OTTUMWA — Tensions were high when county officials held a hearing on a proposed hog confinement.

Attendees opposed the idea of Valley View Swine, LLC, building a confinement near their homes in Wapello County. Ultimately, the Iowa Department of Natural Resources will make the decision on whether they will allow the hog confinement.

Public attendance was limited to 10 people, but supervisors allowed more due to the level of interest. Many expressed frustration when supervisors asked them to wait out in the hall for their turn to speak.

Some asked supervisors to postpone the meeting, but Supervisor Jerry Parker said it was too late to postpone the meeting since the county auditor had to submit the minutes at a specific time. Despite the 10-person capacity, the meeting was held.

Parker read a written comment from Roger Russ. Russ opposed the hog confinement because of the odor, stating “when you walk outside and it is well below freezing and your eyes and nose can hardly stand the odor something is not right.”

Mark York, another attendee and county resident, also voiced concerns with the odor and air quality. “From my research I’ve been able to come up with is that it would kill the hogs from the ammonia from that,” he said. “If we’re blowing it out of the hog houses into the local community then what’s the effect from an air quality standpoint from the rest of the community?”

York also said he didn’t see a need for another hog confinement when there are many around the state and the world.

“Apparently we’re not just feeding America,” he said. “We’re feeding a lot of people in Mexico, South Korea, China, Japan, Hong Kong, all over the world through these exports. We’ve got 6,300 hog facilities already in the state of Iowa. What necessitates to have more when we’re exporting the hogs anyway? That’s my concern.”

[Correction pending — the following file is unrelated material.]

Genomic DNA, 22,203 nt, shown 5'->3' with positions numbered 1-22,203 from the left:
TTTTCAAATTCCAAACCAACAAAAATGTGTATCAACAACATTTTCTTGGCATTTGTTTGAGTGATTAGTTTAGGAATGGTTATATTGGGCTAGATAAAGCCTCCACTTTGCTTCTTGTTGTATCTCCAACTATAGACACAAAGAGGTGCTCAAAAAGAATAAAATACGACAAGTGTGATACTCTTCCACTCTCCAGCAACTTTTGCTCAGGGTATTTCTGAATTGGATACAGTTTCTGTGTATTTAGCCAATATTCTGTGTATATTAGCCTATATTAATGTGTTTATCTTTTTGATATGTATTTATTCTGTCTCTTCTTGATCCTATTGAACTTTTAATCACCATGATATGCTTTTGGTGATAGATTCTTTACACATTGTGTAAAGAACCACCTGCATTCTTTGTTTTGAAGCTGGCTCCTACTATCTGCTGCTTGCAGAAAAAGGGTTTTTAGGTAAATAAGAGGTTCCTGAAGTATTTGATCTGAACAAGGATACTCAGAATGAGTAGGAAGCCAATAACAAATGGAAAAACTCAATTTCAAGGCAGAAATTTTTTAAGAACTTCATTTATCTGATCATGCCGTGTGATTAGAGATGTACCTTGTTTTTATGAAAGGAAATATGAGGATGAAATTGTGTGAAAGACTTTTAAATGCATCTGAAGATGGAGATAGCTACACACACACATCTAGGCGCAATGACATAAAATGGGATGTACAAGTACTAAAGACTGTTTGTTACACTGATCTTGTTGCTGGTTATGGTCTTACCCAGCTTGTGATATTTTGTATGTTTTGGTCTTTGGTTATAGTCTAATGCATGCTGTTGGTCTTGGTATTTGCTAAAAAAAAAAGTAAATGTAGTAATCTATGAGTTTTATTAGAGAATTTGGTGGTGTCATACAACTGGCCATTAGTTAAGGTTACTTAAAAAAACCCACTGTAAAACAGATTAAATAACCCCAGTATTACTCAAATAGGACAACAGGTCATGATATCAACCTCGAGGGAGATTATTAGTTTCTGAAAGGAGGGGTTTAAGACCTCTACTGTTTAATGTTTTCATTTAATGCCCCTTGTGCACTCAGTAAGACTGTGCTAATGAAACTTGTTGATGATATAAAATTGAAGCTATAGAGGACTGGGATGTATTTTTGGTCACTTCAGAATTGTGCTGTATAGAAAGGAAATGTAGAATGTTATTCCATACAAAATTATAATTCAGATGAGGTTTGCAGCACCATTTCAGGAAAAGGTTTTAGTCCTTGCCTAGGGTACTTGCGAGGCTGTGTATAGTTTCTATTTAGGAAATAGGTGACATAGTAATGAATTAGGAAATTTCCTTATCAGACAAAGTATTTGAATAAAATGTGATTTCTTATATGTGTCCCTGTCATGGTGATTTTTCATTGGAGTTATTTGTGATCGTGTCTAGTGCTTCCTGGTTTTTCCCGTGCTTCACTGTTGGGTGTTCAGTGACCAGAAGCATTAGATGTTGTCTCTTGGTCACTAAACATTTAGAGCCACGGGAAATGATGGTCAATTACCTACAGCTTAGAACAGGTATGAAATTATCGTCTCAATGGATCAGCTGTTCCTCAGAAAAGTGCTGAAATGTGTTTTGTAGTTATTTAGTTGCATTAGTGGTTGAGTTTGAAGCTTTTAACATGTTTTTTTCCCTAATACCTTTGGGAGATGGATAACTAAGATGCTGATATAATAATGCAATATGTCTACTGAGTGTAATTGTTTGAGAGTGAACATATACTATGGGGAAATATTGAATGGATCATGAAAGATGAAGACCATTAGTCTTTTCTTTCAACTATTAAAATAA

Jeff Adam, one of the owners of Valley Swine LLC, said he wants to build the confinement because of the “multi-million dollar investment,” to invest in agriculture, and in the community.

Thomas Munley asked Adam where they plan to dump the manure from the confinement. Adam wasn’t sure. Like the other attendees, Munley was also concerned about the air quality.

“I’ll probably never be able to open my windows in the summertime,” he said. “I appreciate you building it there, I mean God you destroyed our fresh air and tranquility out there. We’ve got a lot across the road from us where if you put your crap out there, it’s going to wash right through our yard.”

Gail Hunter is also opposed to the confinement because of the effect it has on farmers. “They [concentrated animal feeding operations] take … jobs away, especially from farmers, the small farmers,” Hunter said. “The amount of hogs produced by the small-town farmer has been reduced drastically over the last 10 years because of the hog confinements coming into areas.”

Hunter also addressed health concerns from these operations. “It can make you susceptible to respiratory problems, nausea, diarrhea, burning eyes … confusion, tension, depression and fatigue,” she said. “Children are especially susceptible to asthma. We’ve seen asthma attacks increase dramatically over the years.”

Supervisors will send the concerns to the Iowa DNR and inquire if the hog confinement may be built.

Chiara Romero can be reached at cromero@ottumwacourier.com.

Chiara Romero can be reached at cromero@ottumwacourier.com.

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